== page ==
|Lecture Notes:: 21 January
© R. Paselk 2008
- I want to give a brief overview of some organismic biology
before we begin our discussion of toxicology. One of the sacrifices
made by organisms when they become multicellular is a loss in
surface area for exchange vs. volume. Thus multicellular organism
must create special organs with large surfaces for exchange of
nutrients, gases etc. Of course these surfaces also allow the
exchange of toxicants. Lets look at the major organ systems involved
in exchanges with the environment:
- We can begin with the gastrointestinal tract:
- Just to put things in perspective we should note that the
gastrointestinal tract is like the hole in a donut - things in
the digestive tract are not inside of your body. Thus,
in the figure the esophagus, the stomach, the small intestine,
the large intestine, the gall bladder, and the worm-like appendage
(appendix) are all segments or dents in the hole in the donut.
All of these organs provide exchange surfaces. The gall bladder
is excretory: it both excretes wastes (including toxics) and
it provides detergents to aid in digesting fats and oils. The
remaining organs will be mostly ingestion. Where a chemical will
enter this system will depend on the relative surface areas,
the nature of the surface, and the conditions in the compartment.
Thus the small intestine is by far the most important absorbing
organ for most things because it is very long, increasing its
relative surface area, but more important, its surface is tremendously
increased by microscopic villi (finger-like projections made
up of many cells), which in turn have microvilli (finger-like
projections from individual cells). Factors such as pH also influence
absorption by changing the polarity of chemicals and making them
more or less soluble in membranes. The pH in the stomach can
be very acidic, for example in carnivores around pH 2, while
the pH of the small intestine is often slightly basic, around
- Next we can look at the respiratory system:
- The respiratory system consists of a long tube, the trachea,
which then branches repeatedly down to the very fine bronchioles
which end in the tiny alveoli (sacs):
- This system provides a tremendous surface area for gas exchange.
Again different parts of this system will be major points for
exchange or damage by different toxins. Here one major factor
is the relative solubility of a toxin in aqueous fluids (very
soluble substances will dissolve early and thus not get far down
the system, localizing damage and/or exchange to the trachea,
low solubility substances may reach all of the way to the alveoli
where most exchange will take place due to the larger surface
for interaction and lesser surface coating). A second factor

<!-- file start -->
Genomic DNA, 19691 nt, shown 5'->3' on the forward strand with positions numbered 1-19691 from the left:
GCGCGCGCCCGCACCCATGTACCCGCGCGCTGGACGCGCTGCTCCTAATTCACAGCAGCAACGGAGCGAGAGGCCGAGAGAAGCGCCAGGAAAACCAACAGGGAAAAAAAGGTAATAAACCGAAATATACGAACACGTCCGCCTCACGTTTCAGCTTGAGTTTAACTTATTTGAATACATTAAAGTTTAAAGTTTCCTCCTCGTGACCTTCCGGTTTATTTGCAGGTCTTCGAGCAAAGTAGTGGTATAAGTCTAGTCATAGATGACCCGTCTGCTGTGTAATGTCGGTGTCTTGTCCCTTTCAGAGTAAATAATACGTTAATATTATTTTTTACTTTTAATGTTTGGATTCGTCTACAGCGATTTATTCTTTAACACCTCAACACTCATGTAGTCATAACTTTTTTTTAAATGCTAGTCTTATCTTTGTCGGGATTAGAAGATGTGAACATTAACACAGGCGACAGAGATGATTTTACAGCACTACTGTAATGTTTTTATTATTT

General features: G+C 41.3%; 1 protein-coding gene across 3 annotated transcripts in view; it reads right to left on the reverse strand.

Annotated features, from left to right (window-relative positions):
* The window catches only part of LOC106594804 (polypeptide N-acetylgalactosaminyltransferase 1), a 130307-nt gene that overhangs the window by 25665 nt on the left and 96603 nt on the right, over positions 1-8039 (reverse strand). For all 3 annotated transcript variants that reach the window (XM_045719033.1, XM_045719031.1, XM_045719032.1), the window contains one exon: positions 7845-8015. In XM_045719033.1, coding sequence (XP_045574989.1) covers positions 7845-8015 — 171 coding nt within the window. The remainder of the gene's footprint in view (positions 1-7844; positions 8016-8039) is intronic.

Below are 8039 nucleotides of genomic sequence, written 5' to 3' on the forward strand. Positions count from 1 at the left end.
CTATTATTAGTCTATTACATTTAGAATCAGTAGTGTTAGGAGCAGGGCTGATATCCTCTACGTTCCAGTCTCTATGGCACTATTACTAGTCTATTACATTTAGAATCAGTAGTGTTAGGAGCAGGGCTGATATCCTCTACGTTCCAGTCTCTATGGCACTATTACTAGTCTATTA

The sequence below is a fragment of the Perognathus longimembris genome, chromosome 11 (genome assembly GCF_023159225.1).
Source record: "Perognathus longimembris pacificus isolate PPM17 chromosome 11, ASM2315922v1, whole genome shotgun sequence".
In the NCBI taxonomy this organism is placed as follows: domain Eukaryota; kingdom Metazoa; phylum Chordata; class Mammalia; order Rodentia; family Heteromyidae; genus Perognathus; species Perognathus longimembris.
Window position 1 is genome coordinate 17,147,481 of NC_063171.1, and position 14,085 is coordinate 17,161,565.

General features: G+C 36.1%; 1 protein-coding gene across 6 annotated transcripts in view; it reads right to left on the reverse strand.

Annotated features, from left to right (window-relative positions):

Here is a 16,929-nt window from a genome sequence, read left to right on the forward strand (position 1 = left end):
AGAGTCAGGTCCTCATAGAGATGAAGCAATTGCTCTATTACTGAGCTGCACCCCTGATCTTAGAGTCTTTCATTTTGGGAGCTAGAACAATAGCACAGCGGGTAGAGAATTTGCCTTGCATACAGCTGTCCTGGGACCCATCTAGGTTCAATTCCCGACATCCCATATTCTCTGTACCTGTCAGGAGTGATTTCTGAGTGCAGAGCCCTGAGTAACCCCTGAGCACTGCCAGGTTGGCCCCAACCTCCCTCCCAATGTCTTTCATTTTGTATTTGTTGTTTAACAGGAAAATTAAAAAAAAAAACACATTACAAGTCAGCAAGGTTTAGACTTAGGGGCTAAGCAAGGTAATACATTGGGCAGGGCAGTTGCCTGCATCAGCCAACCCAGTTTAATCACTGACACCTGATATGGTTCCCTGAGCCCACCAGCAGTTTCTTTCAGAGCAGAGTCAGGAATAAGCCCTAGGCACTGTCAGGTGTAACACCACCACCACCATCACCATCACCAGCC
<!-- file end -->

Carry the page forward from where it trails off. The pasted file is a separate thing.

for point of action is particle or aerosol size. Larger aerosols/particles
will be trapped in the trachea, whereas very fine particles/aerosols
may reach down into the bronchioles etc.
- A third major system for exchange and potential damage is
the urinary system. This system is used for excretion. It is
subject to high exposure to some toxins because so much of the
blood circulation passes through the kidneys, and of course the
kidneys then concentrate various substance for excretion. The
kidneys also have a high level of metabolic competence like the
liver, and thus toxify some compounds. The overall metabolic
effect of the kidneys is relatively low however, because of the
large difference in size between the liver and the kidneys. Thus
most metabolic transformation will take place in the liver.
- Finally, a very obvious surface for exchange is the skin.
Note that the outer "horny" layer of the skin is dead,
so exposure is only a problem if this outer layer is penetrated.
As aqueous organisms exposed to a largely aqueous environment,
the skins outer layer is designed to be most resistant to polar
molecules. Thus the skins (or outer surfaces) of most organisms
are rich in lipids (oils and waxes) which are excellent barriers
to aqueous solutions and polar molecules. On the other hand,
non-polar molecules, like the oily toxin of poison oak, penetrate
easily. However, these toxins are then mostly confined to the
skin itself, since they are not soluble in the aqueous environment
of the body itself! So there is, in a sense a double barrier.
Cells and Cell Compartments
Look at handout/overhead on compartmentation of cells.
- Eukaryotes differ from prokaryotes in having a nucleus and cell organelles (their cells are physically compartmentalized). As a point of reference, an E. coli (bacterial) cell is about the size of a typical mammalian mitochondria.
- Cytosol: Glycolysis and most of gluconeogenesis; Pentose Phosphate shunt; Fatty acid biosynthesis.
- Mitochondria: Kreb's Citric Acid Cycle; Electron transport system and Oxidative Phosphorylation; Fatty acid oxidation; Amino acid catabolism; Interconversion of carbon skeletons.
- Endoplasmic Reticulum: Lipid Synthesis; Steroid synthesis; Phase one detoxification reactions; Biosynthesis and modification of membrane and export proteins.
- Golgi Complex: Further modification of membrane and export proteins.
- Lysosomes: Hydrolytic (digestive) enzyme localization.
- Peroxisomes: Amino acid oxidases, catalase-oxidative degradation reactions.
- Nucleus: DNA replication, synthesis and processing of messenger RNA's.
- Nucleolus: localized region of the nucleus in which ribosomal RNA's are synthesized and processed.
- Plasma Membrane: Active and passive transport systems; receptors and signal processing systems (synthesis of various second messengers etc.).
- Ribosomes: protein synthesis (associated with ER for membrane and export proteins).
The figures illustrating the various organs were scanned from:
Worthington Hooker and J.A. Sewall. Hooker's New Physiology.
Sheldon & Co., NY (1884).
Last modified 22 January 2010
© RA Paselk 2001